Rice Noodles Stir-Fried with Pork and Shrimp
You, too, can cook a fabulous platter of stir-fried rice noodles right in your own kitchen if you follow a few simple rules. First, prepare the dried rice noodles so that they will soften and season themselves with just a few turns in the hot pan. Second, set everything you’ll need right by the stove, measured out and ready to cook. Third, have a serving platter and any guests handy, because hot-out-of-the pan noodles are a true Asian treat. Once you’ve cooked this a time or two, you’ll know how to create noodle feasts galore based on what you like and have handy. Leave out the pork, or toss in mushrooms, zucchini, or shredded carrots. Scramble an egg into the pan near the end of cooking, add a spoonful of chopped fresh chilies or hot sauce, or finish the dish with cilantro, chopped peanuts, and a squeeze of lime. It may never be quite as easy for you as making a sandwich, but it might be close. Wide rice noodles are the typical choice, but use any width of fresh or softened rice noodle, Chinese egg noodles, or any cooked pasta.
Total Timeunder 30 minutes
OccasionCasual Dinner Party, Family Get-together
Recipe Coursemain course
Dietary Considerationmain course
Taste and Texturechewy, garlicky, savory, spiced, umami
- ¼ pound fettuccine- or linguine-width dried rice noodles
- 6 green onions, trimmed, white part coarsely chopped, and green tops cut into 2-inch lengths
- 2 tablespoons fish sauce
- 2 tablespoons water
- 2 tablespoons soy sauce
- ½ teaspoon sugar
- ½ teaspoon salt
- ½ teaspoon black pepper
- 2 tablespoons vegetable oil
- 1 tablespoon chopped garlic
- ¼ pound boneless pork, cut against the grain into thin, 2-inch strips, or Chinese-style roast pork or roast duck
- 12 medium shrimp, peeled and deveined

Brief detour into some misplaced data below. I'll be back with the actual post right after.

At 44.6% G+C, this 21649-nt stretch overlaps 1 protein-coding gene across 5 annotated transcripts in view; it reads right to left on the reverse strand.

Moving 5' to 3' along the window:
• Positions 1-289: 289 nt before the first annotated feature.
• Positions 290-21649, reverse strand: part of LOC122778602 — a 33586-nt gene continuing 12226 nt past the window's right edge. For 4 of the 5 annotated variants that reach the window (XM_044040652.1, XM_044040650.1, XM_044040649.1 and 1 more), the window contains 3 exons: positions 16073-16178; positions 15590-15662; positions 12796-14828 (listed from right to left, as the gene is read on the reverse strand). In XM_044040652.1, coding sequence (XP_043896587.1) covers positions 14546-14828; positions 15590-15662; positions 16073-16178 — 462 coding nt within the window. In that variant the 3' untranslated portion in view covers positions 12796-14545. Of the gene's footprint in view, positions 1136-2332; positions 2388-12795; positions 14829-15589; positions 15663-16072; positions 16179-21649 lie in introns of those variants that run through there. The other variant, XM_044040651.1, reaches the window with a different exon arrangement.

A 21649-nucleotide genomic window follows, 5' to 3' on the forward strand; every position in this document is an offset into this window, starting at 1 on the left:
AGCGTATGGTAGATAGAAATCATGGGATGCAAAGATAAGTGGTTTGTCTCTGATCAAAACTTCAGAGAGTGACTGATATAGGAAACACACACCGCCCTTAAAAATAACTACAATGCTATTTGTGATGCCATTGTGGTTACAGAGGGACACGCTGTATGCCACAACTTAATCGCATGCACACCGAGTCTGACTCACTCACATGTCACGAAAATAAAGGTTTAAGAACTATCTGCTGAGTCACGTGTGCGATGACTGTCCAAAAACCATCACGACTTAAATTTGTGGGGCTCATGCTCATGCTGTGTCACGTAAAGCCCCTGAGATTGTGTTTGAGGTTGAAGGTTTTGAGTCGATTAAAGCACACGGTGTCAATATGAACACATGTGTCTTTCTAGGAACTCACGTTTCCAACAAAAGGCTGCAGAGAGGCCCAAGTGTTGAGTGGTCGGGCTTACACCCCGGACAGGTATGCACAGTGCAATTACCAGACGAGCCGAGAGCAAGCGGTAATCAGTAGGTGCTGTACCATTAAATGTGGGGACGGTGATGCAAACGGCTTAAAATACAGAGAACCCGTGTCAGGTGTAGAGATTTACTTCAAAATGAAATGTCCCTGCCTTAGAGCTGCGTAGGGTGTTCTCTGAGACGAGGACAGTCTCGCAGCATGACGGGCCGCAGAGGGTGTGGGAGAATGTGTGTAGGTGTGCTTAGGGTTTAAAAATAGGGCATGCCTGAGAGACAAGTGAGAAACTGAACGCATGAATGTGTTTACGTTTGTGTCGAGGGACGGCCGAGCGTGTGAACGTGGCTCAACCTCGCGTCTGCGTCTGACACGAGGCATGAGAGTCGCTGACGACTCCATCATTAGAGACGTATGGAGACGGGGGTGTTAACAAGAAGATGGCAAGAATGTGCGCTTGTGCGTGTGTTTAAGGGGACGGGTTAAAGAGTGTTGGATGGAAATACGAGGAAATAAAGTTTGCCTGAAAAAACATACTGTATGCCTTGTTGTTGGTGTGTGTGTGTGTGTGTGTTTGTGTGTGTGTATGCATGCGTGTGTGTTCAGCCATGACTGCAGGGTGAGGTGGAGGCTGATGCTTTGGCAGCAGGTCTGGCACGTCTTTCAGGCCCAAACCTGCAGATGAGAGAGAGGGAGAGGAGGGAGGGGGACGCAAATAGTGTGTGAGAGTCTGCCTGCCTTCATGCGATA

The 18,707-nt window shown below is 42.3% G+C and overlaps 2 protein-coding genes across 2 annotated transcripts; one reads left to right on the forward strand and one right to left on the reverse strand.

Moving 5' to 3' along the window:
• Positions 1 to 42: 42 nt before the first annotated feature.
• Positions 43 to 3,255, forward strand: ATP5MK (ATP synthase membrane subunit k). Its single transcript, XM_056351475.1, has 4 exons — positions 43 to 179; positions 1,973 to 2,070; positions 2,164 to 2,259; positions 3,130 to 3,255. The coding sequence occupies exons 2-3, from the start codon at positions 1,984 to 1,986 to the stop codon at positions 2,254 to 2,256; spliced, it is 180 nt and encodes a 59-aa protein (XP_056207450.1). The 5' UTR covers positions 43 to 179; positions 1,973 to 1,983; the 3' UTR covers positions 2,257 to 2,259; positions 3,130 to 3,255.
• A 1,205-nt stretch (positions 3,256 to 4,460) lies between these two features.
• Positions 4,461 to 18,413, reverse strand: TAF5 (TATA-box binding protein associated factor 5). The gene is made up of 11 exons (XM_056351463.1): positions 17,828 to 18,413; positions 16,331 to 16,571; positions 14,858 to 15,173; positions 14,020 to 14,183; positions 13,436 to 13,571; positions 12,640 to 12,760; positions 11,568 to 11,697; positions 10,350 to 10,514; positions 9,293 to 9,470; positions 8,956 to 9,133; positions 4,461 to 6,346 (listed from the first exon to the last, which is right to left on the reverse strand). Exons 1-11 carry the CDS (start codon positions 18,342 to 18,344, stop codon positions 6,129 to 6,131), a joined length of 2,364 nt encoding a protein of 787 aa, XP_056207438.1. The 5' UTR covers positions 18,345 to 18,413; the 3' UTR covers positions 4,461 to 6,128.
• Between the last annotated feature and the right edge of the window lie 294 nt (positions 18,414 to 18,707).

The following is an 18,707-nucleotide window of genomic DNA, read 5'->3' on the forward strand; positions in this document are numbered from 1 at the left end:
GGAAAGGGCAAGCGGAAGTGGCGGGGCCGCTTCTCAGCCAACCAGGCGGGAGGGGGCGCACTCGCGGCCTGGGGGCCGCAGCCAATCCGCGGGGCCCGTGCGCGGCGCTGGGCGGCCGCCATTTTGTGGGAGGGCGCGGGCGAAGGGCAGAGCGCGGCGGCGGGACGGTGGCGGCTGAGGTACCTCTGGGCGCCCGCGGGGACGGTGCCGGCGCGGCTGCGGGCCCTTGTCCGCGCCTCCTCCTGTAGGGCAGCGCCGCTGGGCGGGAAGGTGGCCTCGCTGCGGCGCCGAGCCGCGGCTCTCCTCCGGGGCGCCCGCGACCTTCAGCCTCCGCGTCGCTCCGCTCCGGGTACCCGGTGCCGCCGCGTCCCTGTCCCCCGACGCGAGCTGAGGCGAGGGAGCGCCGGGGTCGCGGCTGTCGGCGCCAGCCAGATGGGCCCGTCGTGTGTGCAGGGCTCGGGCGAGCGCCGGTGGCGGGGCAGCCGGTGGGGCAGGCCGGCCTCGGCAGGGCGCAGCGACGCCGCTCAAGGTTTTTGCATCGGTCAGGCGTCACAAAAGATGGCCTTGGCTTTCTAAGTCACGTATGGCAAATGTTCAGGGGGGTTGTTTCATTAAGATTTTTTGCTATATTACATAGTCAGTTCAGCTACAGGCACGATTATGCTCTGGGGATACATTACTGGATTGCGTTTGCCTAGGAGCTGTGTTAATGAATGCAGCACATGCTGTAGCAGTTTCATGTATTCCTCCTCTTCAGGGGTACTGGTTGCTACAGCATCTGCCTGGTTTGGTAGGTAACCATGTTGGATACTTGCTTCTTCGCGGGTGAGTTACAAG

- 2½ cups fresh spinach leaves
- 1 cup mung bean sprouts (optional)
Soften the rice noodles in warm water to cover until they become flexible and bright white, 15 to 20 minutes. Bring a large pot of water to a rolling boil over high heat. Drain the softened noodles, add them to the pot, and remove from the heat. Let stand for 6 to 8 minutes. Drain well and put in a bowl by the stove. You will have about 2½ cups of noodles.
In a small bowl, combine the green onion tops, fish sauce, water, soy sauce, sugar, salt, and pepper, and stir well to dissolve the sugar and salt. Place by the stove, along with tongs or a big spatula for moving the noodles around all the remaining ingredients.
In a large, deep skillet or a wok, heat the oil over medium-high heat for 30 seconds. Add the garlic and the white portion of the green onions and toss well. Add the pork and cook just until it changes color, about 1 minute. Add the fish sauce mixture, toss well, and then add the noodles. Cook for 1 minute or so, tossing and pushing the noodles to season and heat them evenly, then push them to one side and add the shrimp.
Cook the shrimp on one side until pink. Toss to let the other side cook, and then add the spinach and bean sprouts (if using). Gently scoop up the mass of noodles to cover the shrimp and vegetables, and let them cook for 30 seconds. Toss everything well, adding up to ¼ cup water if the pan is getting dry. Check to see that the pork and shrimp are cooked through, and transfer the noodles to a serving platter. Pull a few shrimp to the top and serve at once.
2006 Nancie McDermott